Well, I need some help with the latest banking practices . . .
Certainly. Free advice is what we are here to give.
Er, yes. Well, I recently received a note in my cheque book.
A bank note?
No, a printed note.
A pity. If it were a bank note, you would have been able to open a new account with us called an Open and Easy Account. This new kind of account allows 24- hour access.
No, not by you, actually. By us. That way, we can withdraw any fees or interest due to us. Or, of course, not due to us.
Well, it wasn't a bank note. It was a printed note, saying that the wording on my cheques has been changed. Instead of the top line saying 'Pay . . . or order', it will in future say 'Pay . . . only'. And the words 'Account Payee' are now printed across the middle of the cheque. Why have things been changed?
To guard against fraud. There are lots of people about nowadays who would stop at nothing to lay their hands on your money.
What kind of people?
Oh, accountants, receivers, chairmen of banks, people like that . . .
How do these changes prevent fraud?
Well, in the old days you could change the payee's name on the cheque, if the payee endorsed it on the back, and get it paid into your account.
What was wrong with that?
Well, it turned a cheque into something like a bank note, which the customer could handle off his own bat. This represented an inimical trend.
You mean, it took work away from the banks? And gave the customer a degree of independence that you couldn't control?
As I said, it was an inimical trend. But it safeguards you as well. For instance, if you paid a cheque out now to 'Virgin Atlantic', there is no way in which your bank could change the payee's name to British Airways, and pay the money to BA.
Why on earth would they want to do that?
I have no idea.
No, that's not good enough. You thought of the example.
Well, if, for example, the bank had a private arrangement with British Airways.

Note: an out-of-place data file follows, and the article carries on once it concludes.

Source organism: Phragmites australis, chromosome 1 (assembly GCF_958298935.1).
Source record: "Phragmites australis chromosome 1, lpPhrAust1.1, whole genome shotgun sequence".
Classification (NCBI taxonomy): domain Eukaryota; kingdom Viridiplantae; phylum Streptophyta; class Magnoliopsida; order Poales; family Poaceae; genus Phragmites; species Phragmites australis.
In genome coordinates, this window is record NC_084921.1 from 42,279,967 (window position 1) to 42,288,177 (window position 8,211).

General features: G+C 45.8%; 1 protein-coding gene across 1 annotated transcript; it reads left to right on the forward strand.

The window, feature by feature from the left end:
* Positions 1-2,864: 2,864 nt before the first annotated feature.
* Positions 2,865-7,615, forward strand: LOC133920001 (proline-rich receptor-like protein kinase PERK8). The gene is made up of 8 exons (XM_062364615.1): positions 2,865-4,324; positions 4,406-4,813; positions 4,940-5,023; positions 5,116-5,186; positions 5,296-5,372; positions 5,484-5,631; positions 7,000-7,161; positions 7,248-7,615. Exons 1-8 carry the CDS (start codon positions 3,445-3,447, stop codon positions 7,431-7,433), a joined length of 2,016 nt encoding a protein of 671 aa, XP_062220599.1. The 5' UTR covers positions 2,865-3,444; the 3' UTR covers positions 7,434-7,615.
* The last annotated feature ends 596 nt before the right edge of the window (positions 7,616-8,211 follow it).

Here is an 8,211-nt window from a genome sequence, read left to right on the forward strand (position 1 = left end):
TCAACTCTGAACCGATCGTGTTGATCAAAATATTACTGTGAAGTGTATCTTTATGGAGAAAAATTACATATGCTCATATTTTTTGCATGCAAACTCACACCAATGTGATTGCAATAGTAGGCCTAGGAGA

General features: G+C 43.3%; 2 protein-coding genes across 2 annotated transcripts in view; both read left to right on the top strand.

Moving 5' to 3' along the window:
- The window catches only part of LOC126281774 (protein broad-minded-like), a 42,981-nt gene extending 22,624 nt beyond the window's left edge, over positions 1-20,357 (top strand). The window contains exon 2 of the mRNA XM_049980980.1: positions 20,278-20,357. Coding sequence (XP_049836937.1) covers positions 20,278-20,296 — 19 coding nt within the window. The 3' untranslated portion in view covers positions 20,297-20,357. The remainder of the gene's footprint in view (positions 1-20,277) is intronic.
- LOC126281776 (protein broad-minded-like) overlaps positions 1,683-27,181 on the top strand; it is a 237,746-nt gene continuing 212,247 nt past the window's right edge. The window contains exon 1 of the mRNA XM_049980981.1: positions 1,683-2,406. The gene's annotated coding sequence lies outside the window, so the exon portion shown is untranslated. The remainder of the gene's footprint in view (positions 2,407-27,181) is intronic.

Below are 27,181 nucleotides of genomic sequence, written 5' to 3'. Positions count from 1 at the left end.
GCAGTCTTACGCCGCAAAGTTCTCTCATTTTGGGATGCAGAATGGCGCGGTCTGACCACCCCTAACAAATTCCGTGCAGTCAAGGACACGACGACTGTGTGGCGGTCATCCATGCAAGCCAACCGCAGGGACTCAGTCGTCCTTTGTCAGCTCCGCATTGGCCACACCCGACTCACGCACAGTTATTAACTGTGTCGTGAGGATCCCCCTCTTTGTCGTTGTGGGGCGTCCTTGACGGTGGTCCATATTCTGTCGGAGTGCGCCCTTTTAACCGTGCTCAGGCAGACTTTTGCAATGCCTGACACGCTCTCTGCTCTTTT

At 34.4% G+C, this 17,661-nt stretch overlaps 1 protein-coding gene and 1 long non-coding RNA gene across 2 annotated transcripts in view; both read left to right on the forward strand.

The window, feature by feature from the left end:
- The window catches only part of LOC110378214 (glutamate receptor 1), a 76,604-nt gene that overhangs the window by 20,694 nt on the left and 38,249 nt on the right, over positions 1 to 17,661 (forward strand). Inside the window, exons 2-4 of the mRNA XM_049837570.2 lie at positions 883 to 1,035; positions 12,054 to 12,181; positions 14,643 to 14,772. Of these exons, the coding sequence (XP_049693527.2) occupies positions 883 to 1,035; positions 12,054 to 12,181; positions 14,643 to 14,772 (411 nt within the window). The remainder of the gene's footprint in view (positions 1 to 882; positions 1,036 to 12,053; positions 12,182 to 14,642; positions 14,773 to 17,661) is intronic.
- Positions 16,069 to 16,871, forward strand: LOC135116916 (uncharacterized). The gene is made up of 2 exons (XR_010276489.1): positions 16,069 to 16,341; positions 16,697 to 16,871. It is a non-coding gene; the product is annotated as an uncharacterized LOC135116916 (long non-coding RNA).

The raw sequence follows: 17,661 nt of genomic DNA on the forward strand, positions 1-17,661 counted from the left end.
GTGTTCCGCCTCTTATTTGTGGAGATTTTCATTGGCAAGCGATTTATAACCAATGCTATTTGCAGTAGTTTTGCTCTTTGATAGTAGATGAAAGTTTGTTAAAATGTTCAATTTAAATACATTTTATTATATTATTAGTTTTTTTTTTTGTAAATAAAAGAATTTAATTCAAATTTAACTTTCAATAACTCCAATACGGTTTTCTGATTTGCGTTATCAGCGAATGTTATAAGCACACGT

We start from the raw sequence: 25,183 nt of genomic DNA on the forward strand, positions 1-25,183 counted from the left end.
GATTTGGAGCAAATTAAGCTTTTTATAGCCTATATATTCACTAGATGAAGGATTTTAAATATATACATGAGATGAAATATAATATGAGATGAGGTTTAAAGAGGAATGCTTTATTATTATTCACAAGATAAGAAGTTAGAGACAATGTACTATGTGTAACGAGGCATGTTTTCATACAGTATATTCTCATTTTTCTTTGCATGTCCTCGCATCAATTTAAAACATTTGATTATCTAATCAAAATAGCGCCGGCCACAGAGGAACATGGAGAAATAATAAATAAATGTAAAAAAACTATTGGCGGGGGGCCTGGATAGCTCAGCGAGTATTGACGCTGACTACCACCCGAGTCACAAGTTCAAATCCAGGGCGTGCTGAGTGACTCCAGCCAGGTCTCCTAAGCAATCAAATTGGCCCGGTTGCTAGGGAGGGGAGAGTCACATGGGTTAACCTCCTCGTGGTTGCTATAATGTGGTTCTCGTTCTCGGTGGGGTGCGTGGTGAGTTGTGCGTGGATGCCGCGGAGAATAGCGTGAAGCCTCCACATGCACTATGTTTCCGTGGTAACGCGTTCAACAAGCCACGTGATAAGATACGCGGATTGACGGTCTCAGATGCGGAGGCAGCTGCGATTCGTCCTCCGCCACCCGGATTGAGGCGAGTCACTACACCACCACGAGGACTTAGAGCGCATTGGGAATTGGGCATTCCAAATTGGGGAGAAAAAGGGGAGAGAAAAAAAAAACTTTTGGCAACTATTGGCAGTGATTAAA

The idea is ludicrous.
Of course it is. I'm sorry I even mentioned it.
The writer A P Herbert once discovered that a cheque does not have to be written on a prescribed piece of paper. It can be written on anything. Indeed, he once tested this by cashing a cheque written on a cow, and the bank accepted it. Is this still true?
We would still accept a cheque written on a cow, yes . . .
. . . if the cow had 'Account Payee' printed on the side.
And if the cow could be processed through one of our high- speed cheque scanning devices without stopping the machine.
And if we were allowed to keep the cow.
And later charge the customer heavily for all the expenses involved in processing the cow.
I see. Do you still get unorthodox requests like this?
From time to time. The other day we had a cheque drawn by a cabinet minister on the side of a Raffles cigarette packet.
Good heavens. That's
Yes. Actually, the unusual bit was the amount. It was for pounds 3bn. So we called him in for a chat.
What did he say?
Come now, this sort of information is highly confidential.
Go on, tell me]
Oh, OK. He said, 'I want to spend it on a useless, irrecoverable defence of sterling.'
Exactly. So we said, 'Fair enough.' After all, we've been doing the same for years on foreign loans, so we knew the form.
You gave him the pounds 3bn?
Sure. But we're not complete fools. We kept the packet of Raffles cigarettes.
Moving on to interest charges, I wonder if you could explain why the windfall of lower interest rates has not been passed on to the public, as the Chancellor expressly stated he wished?
I'm afraid this interview has now been concluded. The charge for consultation will be deducted from your account.
But you said it was a free
That is what a bank means when it says a service is free.
Not at all. Thank you.Reuse content